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- - By bob (Gold) Date 2013-09-15 22:39
OK, let's take a moment to look.

1.  Crafty's open-file / half-open file code:

    if (!(file_mask[file] & Pawns(side))) {
      if (!(file_mask[file] & Pawns(enemy))) {
        score_mg += rook_open_file[mg];
        score_eg += rook_open_file[eg];
      } else {
        score_mg += rook_half_open_file[mg];
        score_eg += rook_half_open_file[eg];
      }
    }

Simple code.  If there are no friendly pawns on the file, continue, else skip.

If there are no enemy pawns on file add in open file bonus.  Else add in half-open file bonus.

Both checks done with two simple bitboard AND operations.

2. Next Rybka:

file_bb = mask_open_file_w[square];
if ((Board.pieces[WP] & file_bb) == 0) {
  opening += RookSemiOpenFileOpening;
  endgame += RookSemiOpenFileEndgame;
  if ((Board.pieces[BP] & file_bb) == 0) {
    opening += RookOpenFileOpening - RookSemiOpenFileOpening;
    endgame += RookOpenFileEndgame - RookSemiOpenFileEndgame;
  }
}

If there are no while pawns on file, add bonus for half-open file;

if there are no black pawns on file, add bonus for full-open-file and subtract bonus for half-open file.  A somewhat unusual method.  Or is it.

3. Fruit next:

rook_file = SQUARE_FILE(from);
if (board->pawn_file[me][rook_file] == 0) {
  op[me] += RookSemiOpenFileOpening;
  eg[me] += RookSemiOpenFileEndgame;
  if (board->pawn_file[opp][rook_file] == 0) {
    op[me] += RookOpenFileOpening - RookSemiOpenFileOpening;
    eg[me] += RookOpenFileEndgame - RookSemiOpenFileEndgame;
  }
}

Look familiar.  Yes we both check for the same things.  But only Fruit/Rybka do the same tests in the same order and do that add/subtract approach.

How is rybka "alone in the way it defines these and codes them"???

Rybka and Fruit match exactly with the unusual idea of adding the half-open bonus, then if the file is fully open, subtracting that bonus and adding the fully open file bonus. 

Please show me where that "original" thought is?

Crafty does NOT code it the same way so your question can't be answered because the underlying premise is simply wrong.

The problem here is that fruit/rybka match here.  They match in hashing.  they match over there.  They match in TOO many different places.  I've already compared my ttable stuff to fruits, so show how completely different it looks.
Parent - - By Ugh (*****) Date 2013-09-16 07:33
a master class in how to lie using disassembled source code
Parent - By Rebel (****) Date 2013-09-16 08:06
And mister N=C in denial.
Parent - - By bob (Gold) Date 2013-09-16 13:28 Edited 2013-09-16 13:41
Simple question: 

"Does the CODE (instructions given above) match or not?"

There is only ONE answer.

BTW, it would REALLY be nice if you would pick one side of this argument and stick with it.  The code is a perfect match.  The bitmask is a "table" which you guys have REPEATEDLY claimed is irrelevant since it can't be copyrighted.  So which is it?  Are the PST tables an issue or not?  If not, a bitmask to exclude pawns behind the rook is exactly the same.  We count 'em both or we exclude them both.  But the code does match precisely.
Parent - - By Banned for Life (Gold) Date 2013-09-16 15:23
PST tables are not an issue for the same reason that the piece values are not an issue. They represent pure chess knowledge and the less creative input from the developer, the better.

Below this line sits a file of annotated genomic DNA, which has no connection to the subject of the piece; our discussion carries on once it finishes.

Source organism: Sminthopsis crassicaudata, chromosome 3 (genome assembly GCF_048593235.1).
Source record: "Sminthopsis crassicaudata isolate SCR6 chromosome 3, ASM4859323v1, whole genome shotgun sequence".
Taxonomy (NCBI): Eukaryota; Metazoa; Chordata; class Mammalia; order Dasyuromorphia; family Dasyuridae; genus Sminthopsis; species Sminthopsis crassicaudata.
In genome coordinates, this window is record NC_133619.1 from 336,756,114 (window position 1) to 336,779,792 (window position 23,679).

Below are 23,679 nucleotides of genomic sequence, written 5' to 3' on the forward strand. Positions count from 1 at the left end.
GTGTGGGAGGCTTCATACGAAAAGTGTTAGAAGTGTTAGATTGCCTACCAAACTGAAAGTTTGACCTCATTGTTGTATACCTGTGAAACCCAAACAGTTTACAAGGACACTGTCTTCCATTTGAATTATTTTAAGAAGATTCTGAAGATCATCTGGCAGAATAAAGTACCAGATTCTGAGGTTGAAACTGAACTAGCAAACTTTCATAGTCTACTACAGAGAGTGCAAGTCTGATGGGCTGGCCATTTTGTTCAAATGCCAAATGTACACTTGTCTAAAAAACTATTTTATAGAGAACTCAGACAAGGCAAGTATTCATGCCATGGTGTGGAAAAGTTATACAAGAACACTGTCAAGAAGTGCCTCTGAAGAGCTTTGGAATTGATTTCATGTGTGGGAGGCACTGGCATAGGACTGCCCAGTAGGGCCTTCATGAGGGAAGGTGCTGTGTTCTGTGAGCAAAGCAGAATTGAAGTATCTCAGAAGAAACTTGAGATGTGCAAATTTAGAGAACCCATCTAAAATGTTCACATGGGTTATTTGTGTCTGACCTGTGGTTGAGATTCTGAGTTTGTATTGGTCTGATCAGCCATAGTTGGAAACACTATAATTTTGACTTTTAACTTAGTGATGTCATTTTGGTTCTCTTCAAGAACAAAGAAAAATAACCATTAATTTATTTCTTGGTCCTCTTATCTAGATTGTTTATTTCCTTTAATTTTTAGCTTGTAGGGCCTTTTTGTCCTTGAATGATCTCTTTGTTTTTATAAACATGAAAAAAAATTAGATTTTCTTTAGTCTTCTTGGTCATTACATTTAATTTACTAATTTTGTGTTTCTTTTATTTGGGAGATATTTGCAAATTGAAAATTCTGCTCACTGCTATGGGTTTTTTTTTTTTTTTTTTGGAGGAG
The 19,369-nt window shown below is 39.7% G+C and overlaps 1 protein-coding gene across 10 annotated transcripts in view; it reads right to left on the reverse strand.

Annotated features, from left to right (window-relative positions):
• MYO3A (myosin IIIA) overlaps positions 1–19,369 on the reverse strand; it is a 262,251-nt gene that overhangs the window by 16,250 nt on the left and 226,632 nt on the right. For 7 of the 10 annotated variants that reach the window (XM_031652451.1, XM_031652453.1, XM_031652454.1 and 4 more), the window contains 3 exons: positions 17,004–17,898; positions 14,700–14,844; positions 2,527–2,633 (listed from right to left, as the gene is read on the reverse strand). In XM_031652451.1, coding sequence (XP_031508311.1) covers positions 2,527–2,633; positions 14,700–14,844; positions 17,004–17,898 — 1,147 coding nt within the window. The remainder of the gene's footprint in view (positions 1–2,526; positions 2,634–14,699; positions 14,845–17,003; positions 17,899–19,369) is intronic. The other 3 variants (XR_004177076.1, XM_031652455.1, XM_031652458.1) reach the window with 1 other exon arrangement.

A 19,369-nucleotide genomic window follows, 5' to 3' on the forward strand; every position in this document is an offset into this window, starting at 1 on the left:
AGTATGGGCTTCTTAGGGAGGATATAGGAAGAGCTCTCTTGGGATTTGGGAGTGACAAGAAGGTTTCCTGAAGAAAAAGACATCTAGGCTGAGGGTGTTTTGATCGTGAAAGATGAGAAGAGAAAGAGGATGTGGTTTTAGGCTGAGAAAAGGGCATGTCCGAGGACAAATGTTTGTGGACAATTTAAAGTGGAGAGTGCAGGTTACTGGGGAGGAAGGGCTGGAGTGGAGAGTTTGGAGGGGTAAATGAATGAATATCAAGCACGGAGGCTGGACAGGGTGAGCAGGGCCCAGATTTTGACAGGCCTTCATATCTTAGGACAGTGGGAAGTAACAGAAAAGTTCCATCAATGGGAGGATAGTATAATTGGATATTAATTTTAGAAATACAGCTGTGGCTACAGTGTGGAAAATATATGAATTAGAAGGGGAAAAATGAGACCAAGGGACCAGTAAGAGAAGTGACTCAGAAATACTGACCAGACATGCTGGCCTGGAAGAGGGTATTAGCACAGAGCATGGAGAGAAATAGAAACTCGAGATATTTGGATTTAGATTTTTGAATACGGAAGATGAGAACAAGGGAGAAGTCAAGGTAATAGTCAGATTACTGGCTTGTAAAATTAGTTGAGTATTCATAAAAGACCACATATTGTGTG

The bitmask is used to implement a different algorithm (i.e. exclude pawns behind the rook).

These are very different vis-a-vis copyright law...
Parent - - By bob (Gold) Date 2013-09-16 16:04
SO a table of 64 0's and 1's is different from a table of 64 values that are larger than 0 or 1, where the latter contains far more information, but is not copyrightable?

You are a total ass...
Parent - By Venator (Silver) Date 2013-09-16 16:17
So a copied table and 8 added to each number is subject to copyright?
Parent - By Banned for Life (Gold) Date 2013-09-16 16:56
You are one stupid redneck.

Try claiming copyright on a table containing the number of squares a knight can reach from any square on the chessboard. Won't work.
Try claiming copyright on the amount of daily rainfall over a three month period in 100 cities. The arrangement can be copyright, but not the data.

Copyright has a lot more to do with creativity than with information content.

You're the most arrogant idiot I've ever encountered.
Parent - - By Ugh (*****) Date 2013-09-16 20:45 Edited 2013-09-16 20:56 Upvotes 1
Simple question: 

"Does the CODE (instructions given above) match or not?"

There is only ONE answer.


Wrong question, but we'll come to that in a minute.

You showed some Crafty code, some Fruit code and some disassembled Rybka code.

The answer is it depends who is looking and how deeply you look.

For a non-programmer, or for a programmer who is just skim reading, the graphical match between the Rybka Fruit code is high. That's how you then lead them to the conclusion that the code is copied.

But, if we look a little deeper at the meaning of the code, we see that actually the identical semantic match is between Fruit and Crafty. Rybka is uniquely different. Fruit and Crafty do exactly the same. Should we then assume Fruit is a copy of Crafty?

If we look deeper still, we see that Rybka has a unique table. A table only Vas could have programmed, and a table that is used only by this open file function, and a table that doesn't exist in Fruit. That's the square forward bitmap. To make that table you need code embedded in two loops, one looping on squares, the other looping down the rank until off board. Fifteen, twenty lines? Storage set aside. Tested, bugs dealt with. Non-trivial. Not exactly complicated, but certainly more complex than the code you claim Vas needed to copy. if A=0 B=2 else B=5; Who are you trying to fool here?